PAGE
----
On 12 July, Hassan entered the mile run at the Herculis meet in Fontvieille, Monaco. Olha Lyakhova was the pace setter, taking the field through the first two laps (measured at the start line, not the quarter-mile splits) in 64.26 and 63.94 (2:08.20). As is typical for Hassan, she was last off the start line, but over the next 150 metres, slowly eased herself around the field on the outside into the marking position behind Lyakhova. Gabriela DeBues-Stafford soon moved through the field in between Hassan and Lyakhova for the next lap before Hassan and Gudaf Tsegay separated from the field as the only chasers. Between 800 and 1000 metres, Lyakhova strained to keep on pace, but Hassan and Tsegay were moving forward. After Lyakhova stepped out, the two found themselves 15 metres ahead of the pack. At 1200 metres, Hassan was looking back at her close chaser Tsegay in 3:10.13 (a 61.93 lap). Hassan accelerated, opening a 5-metre gap over the next 100 metres. Continuing at this pace, she passed 1500 metres in about 3:55. Hassan covered the last 409.344 metres in 62.20, her final time of 4:12:33 breaking Svetlana Masterkova's almost 23-year-old world record.[30] The athletes trailing Hassan rewrote the all-time top 25 list, with Laura Weightman moving into position #15, DeBues-Stafford into #17, and after #5 all-time Tsegay faded into the pack she was followed by Rababe Arafi, Axumawit Embaye, Winnie Nanyondo and Ciara Mageean moving into positions #20–23.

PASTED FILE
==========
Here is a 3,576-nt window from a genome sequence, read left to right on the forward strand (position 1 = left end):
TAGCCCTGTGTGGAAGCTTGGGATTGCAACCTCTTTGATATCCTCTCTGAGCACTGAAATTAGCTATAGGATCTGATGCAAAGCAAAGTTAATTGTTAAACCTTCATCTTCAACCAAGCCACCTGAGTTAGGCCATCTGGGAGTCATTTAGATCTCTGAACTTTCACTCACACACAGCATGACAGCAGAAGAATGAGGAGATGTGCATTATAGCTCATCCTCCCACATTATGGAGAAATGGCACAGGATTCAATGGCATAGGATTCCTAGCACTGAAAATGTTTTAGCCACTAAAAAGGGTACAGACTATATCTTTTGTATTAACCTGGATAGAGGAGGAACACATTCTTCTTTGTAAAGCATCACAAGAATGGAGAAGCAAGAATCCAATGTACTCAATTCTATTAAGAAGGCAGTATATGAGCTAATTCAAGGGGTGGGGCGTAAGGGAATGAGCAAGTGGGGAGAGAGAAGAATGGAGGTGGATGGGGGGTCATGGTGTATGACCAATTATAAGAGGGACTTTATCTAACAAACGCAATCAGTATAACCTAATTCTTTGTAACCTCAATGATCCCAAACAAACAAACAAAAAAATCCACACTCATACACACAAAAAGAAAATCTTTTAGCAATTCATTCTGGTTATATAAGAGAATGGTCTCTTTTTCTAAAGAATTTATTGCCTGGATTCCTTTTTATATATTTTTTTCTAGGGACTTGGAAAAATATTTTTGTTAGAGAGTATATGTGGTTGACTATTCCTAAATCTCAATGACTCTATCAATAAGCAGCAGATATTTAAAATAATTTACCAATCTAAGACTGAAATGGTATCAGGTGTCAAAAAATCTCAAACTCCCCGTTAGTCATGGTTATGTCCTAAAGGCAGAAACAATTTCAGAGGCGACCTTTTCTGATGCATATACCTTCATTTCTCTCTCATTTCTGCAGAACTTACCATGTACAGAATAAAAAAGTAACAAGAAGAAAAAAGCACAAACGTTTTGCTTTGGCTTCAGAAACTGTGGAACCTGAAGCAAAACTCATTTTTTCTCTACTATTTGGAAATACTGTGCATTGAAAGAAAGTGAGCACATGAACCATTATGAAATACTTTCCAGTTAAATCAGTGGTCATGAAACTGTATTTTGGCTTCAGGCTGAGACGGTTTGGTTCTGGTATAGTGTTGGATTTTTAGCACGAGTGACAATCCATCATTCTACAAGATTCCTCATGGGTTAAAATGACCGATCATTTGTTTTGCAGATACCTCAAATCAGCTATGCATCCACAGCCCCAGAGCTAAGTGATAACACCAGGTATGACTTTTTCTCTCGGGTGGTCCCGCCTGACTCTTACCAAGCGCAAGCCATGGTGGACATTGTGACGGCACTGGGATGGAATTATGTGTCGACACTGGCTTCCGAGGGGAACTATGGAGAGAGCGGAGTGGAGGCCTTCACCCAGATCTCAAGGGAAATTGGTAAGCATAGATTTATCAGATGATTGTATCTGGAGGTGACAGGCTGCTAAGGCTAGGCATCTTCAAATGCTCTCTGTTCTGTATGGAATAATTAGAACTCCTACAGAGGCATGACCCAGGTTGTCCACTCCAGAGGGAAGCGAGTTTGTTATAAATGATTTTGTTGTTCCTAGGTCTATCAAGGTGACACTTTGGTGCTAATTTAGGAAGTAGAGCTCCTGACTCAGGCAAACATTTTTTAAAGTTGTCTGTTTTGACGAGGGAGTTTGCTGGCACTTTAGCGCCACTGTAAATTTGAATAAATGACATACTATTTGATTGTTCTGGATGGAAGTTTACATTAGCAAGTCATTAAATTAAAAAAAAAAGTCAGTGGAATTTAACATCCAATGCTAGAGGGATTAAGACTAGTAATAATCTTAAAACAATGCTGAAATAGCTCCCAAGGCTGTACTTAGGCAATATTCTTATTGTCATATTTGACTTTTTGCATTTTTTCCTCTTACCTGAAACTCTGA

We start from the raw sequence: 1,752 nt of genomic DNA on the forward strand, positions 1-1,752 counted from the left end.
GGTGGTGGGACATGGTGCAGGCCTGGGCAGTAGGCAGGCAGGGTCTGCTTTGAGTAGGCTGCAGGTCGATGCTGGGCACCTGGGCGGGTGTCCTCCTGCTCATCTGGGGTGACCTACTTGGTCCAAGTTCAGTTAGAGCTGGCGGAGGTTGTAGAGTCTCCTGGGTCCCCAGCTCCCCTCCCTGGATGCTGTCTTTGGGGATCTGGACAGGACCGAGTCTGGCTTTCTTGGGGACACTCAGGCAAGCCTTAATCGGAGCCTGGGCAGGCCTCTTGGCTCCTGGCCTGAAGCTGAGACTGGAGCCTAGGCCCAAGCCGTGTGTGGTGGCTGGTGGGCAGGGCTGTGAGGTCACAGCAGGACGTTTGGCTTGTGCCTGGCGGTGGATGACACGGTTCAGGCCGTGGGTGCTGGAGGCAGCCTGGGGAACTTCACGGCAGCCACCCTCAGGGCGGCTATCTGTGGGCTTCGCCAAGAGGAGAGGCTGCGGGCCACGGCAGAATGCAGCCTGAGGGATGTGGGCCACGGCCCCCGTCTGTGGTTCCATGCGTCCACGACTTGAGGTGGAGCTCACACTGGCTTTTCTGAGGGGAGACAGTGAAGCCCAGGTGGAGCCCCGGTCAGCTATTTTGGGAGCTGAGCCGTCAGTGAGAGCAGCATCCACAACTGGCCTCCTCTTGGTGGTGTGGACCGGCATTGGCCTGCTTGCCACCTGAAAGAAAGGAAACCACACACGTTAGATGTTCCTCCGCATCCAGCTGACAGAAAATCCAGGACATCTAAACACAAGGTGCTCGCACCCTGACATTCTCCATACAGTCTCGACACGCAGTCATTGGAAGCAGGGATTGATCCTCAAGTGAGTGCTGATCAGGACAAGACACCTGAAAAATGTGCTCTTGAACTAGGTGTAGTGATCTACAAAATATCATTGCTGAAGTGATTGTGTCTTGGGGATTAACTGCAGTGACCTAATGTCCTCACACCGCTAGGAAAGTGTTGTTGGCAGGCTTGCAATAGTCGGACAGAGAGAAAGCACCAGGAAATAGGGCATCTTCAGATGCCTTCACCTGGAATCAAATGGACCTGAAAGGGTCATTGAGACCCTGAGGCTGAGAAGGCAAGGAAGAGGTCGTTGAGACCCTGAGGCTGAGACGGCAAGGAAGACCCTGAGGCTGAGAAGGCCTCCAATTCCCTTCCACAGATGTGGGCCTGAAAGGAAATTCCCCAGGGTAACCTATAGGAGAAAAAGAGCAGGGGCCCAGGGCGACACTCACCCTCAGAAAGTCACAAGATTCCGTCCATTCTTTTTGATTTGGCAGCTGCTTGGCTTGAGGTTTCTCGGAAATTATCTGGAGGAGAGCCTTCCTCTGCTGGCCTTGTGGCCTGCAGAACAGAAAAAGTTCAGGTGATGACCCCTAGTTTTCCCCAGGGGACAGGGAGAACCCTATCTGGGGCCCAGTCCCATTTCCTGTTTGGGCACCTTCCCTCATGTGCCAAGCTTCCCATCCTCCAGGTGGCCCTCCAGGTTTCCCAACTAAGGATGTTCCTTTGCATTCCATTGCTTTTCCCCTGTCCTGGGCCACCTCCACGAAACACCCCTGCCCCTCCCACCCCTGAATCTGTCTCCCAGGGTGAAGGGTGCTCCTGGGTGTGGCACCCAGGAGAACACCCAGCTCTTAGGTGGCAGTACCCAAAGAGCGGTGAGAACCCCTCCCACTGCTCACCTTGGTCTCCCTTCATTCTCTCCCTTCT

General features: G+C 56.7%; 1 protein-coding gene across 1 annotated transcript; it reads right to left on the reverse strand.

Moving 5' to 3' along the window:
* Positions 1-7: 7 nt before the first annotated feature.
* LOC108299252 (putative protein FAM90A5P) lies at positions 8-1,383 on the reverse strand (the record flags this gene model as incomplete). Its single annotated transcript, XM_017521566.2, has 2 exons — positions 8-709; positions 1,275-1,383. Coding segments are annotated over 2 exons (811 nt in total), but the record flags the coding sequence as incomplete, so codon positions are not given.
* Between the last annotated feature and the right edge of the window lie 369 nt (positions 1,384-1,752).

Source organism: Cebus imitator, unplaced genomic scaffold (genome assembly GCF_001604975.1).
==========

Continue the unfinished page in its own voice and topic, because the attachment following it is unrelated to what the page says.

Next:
She was the double 2019 Diamond League champion, winning both the 1500 and 5000 metres Trophies.[31]

On 28 September, she became the 2019 World Champion in the 10,000 metres in her second race for that distance. Her first race at the event was in Stanford in a time of 31:18.12, just fast enough to achieve the qualifying standard for the World Championships. The winning time of 30:17.62 was the best time of the year on the track. Alina Reh (Germany) led the field after 3000 metres in 9:29.69. The front runner reached the halfway point in 15:32.70. Letesenbet Gidey finished in 30:21.23, with Agnes Tirop (Kenya) coming in third place in 30:25.50. The second half of the run was covered in 14:45.[32] Hassan also won the 1500 metres race with a time of 3:51.95 (sixth place on the 1500 m all-time-list), setting a new Championships and European record. The second-placed finisher was Faith Kipyegon in 3:54.22, a new Kenyan national record, and the third place went to Gudaf Tsegay with 3:54.38.[33]


On 10 October, Hassan set a European record for the women's 10,000 metres in a time of 29:36.67, breaking mark set by Great Britain's Paula Radcliffe in 2002 by more than 24 seconds.[34]

On 6 June 2021, she bettered her performance at the event to set a world record of 29m 06.82s in Hengelo, beating 2016 record of Ethiopian Almaz Ayana by more than 10 seconds. Hassan lost the record two days later, however, when Ethiopia's Letesenbet Gidey achieved a time of 29m 01.03s at the same stadium.[35][8]